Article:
May 29, 2013
Registered investment advisers must make sure that they have strong compliance programs in place and they are prepared for regulatory examinations as regulators expect to increase the number of examinations being conducted. In recent testimony before the U.S. House of Representatives Committee on Financial Services, Chairman Mary Jo White of the U.S. Securities and Exchange Commission (“SEC”) discussed some of the recent activities of the SEC. The testimony addressed several key areas of SEC oversight and focus including the areas of SEC enforcement and the SEC’s inspection and examination program. During the testimony, Chairman White stated, “the [SEC] needs to further strengthen the enforcement and examination functions of the SEC. Strong enforcement of the securities laws is necessary for investor confidence and is essential to the integrity of our financial markets. Successful enforcement actions result in sanctions that deter and punish wrongdoing and protect investors, both now and in the future. Similarly, our National Examination Program is critical to improving compliance by regulated entities, preventing and detecting fraud, and monitoring market risks.”
On February 21, 2013, the U.S. Securities and Exchange Commission (“SEC”) released its examination priorities for 2013 for the National Examination Program (“NEP”) of the Office of Compliance Inspections and Examinations. The release states that the NEP published these examination priorities to communicate with investors and SEC registered investment advisers about areas that are perceived by NEP staff to have heightened risk, and to support the SEC’s mission “…to protect investors, maintain fair, orderly, and efficient markets, and facilitate capital formation.” The 2013 examination priorities “…are aligned with the SEC’s mission by seeking to improve compliance, prevent fraud, inform policy, and monitor firm-wide and systemic risk.”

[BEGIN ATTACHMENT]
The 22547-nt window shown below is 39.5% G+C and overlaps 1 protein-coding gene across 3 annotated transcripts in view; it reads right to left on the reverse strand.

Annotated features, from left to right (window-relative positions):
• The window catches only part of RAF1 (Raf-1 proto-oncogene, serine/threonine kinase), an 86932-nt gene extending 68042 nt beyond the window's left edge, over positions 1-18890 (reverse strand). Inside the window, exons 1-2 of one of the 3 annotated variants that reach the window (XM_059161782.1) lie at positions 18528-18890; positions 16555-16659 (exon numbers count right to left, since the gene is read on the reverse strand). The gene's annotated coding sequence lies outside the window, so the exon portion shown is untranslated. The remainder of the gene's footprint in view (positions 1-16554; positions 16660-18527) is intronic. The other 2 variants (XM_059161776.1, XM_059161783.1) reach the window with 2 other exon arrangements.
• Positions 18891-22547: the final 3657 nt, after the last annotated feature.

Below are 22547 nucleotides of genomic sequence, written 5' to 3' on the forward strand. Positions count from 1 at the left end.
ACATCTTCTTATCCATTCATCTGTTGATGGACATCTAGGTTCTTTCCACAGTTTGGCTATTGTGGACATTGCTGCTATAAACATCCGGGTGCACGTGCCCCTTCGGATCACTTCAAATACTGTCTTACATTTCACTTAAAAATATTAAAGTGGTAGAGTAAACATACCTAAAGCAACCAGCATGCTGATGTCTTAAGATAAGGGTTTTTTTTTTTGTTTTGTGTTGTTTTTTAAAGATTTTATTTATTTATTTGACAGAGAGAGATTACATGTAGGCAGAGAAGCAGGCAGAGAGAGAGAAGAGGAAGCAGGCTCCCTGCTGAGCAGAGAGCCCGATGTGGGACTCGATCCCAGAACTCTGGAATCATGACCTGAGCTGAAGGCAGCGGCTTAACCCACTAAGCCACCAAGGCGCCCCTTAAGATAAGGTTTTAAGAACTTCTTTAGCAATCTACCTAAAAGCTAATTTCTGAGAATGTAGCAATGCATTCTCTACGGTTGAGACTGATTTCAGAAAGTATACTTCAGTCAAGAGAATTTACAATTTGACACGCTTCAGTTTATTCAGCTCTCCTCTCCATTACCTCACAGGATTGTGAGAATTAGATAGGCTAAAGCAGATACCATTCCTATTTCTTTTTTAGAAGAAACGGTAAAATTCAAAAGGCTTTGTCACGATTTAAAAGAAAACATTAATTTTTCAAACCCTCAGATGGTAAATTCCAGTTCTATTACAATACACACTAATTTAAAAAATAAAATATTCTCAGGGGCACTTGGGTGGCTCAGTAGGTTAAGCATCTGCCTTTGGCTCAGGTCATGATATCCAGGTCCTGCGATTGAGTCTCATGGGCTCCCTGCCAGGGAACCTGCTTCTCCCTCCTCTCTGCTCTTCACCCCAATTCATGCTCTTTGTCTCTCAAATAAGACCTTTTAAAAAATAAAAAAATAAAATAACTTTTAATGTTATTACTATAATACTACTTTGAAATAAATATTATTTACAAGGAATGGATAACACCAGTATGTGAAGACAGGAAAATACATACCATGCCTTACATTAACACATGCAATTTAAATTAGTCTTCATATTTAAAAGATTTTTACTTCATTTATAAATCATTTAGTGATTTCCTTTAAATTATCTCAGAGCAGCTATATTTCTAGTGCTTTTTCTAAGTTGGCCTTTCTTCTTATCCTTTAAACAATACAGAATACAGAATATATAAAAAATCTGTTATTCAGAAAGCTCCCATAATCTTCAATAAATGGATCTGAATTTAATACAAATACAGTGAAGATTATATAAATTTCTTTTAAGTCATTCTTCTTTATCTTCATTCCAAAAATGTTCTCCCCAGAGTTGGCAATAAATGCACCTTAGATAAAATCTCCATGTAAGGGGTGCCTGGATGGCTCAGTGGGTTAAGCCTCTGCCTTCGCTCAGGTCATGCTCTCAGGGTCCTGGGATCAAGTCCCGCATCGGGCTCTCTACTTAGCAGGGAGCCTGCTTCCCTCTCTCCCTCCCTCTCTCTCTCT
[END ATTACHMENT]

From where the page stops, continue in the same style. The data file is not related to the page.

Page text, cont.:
May 04, 2012
Jack Herstein, the president of the North American Securities Administrators Association (“NASAA”) and Assistant Director of the Nebraska Department of Banking and Finance’s Bureau of Securities, has released a statement regarding the Investment Adviser Oversight Act of 2012, recently introduced by Rep. Spencer Bachus, the Chairman of the U.S. House Financial Services Committee.
By now, registered investment advisors affected by the changes to Rule 203A-5 under the Investment Advisers Act of 1940 (“Rule 203A-5”), mid-sized investment advisor firms (firms with assets under management between $25 million and $100 million), should have begun the process of switching from registration with the U.S. Securities and Exchange Commission (“SEC”) to state registration. Mid-sized advisor firms making the switch must keep in mind that filing the Form ADV Part 1 amendment and submitting an application for registration with the appropriate state regulatory agencies is just the first step in the process of making the switch from SEC to state registration. A registered investment advisor must familiarize itself with the regulatory requirements of the SEC or state securities regulators, as applicable, and make sure that appropriate procedures are in place for complying with these requirements. For a mid-sized advisor this will mean reviewing and making sure that it is complying with the appropriate state rules and regulations versus those of the SEC.